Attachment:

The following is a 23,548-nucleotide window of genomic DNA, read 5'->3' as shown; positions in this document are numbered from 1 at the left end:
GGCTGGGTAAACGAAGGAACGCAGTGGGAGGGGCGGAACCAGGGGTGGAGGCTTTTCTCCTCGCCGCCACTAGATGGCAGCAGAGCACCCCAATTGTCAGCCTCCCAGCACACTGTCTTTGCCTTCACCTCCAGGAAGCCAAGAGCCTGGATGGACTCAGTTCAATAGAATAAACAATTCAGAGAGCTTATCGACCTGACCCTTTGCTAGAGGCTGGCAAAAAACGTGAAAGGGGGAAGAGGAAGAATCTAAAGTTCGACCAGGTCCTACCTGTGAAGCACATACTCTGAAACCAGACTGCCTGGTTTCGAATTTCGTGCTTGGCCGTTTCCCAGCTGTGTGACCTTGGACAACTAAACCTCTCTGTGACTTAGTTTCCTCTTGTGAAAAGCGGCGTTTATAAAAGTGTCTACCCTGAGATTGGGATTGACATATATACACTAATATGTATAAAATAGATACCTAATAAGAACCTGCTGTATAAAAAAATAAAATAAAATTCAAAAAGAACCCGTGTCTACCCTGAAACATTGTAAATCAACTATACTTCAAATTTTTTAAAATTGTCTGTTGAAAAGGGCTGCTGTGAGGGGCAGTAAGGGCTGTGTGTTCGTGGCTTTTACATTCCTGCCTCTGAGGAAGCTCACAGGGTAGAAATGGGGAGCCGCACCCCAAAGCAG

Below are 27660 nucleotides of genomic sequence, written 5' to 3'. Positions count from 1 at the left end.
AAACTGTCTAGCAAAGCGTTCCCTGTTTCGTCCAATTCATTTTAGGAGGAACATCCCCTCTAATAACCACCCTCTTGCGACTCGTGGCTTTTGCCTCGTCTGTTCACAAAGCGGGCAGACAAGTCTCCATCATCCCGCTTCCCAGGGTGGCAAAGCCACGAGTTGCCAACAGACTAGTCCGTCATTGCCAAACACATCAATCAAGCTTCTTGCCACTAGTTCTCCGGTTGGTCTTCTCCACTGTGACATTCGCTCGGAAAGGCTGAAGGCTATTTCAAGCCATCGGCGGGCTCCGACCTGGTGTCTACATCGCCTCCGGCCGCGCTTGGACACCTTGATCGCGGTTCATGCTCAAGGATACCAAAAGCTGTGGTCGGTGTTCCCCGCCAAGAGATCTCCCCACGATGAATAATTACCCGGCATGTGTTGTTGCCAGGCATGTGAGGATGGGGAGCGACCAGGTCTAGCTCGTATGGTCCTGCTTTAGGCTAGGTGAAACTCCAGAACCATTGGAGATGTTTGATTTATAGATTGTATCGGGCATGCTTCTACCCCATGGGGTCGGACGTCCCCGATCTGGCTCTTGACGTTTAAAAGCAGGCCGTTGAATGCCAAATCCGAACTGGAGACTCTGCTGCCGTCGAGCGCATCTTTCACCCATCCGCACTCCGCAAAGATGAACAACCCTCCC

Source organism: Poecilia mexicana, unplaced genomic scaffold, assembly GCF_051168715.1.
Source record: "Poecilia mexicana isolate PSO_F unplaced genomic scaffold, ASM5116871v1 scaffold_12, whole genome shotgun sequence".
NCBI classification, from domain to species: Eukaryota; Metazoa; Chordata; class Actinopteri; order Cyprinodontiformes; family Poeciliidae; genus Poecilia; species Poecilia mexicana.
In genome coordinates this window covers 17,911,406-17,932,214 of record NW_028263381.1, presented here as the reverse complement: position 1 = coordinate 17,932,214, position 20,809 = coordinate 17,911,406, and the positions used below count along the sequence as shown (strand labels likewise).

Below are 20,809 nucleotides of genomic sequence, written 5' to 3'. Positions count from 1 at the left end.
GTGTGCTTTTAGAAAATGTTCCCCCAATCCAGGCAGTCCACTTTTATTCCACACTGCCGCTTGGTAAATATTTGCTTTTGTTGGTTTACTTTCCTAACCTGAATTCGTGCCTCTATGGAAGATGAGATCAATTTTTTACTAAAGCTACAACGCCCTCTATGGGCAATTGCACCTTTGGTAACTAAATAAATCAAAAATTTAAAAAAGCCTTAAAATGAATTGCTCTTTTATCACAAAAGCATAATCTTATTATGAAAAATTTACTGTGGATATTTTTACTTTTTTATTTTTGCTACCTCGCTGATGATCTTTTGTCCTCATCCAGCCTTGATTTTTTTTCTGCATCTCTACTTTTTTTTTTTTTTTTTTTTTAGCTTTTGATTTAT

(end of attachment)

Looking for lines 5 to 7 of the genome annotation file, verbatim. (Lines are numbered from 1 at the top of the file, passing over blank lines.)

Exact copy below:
Source organism: Poecilia mexicana, unplaced genomic scaffold, assembly GCF_051168715.1.
Source record: "Poecilia mexicana isolate PSO_F unplaced genomic scaffold, ASM5116871v1 scaffold_12, whole genome shotgun sequence".
NCBI classification, from domain to species: Eukaryota; Metazoa; Chordata; class Actinopteri; order Cyprinodontiformes; family Poeciliidae; genus Poecilia; species Poecilia mexicana.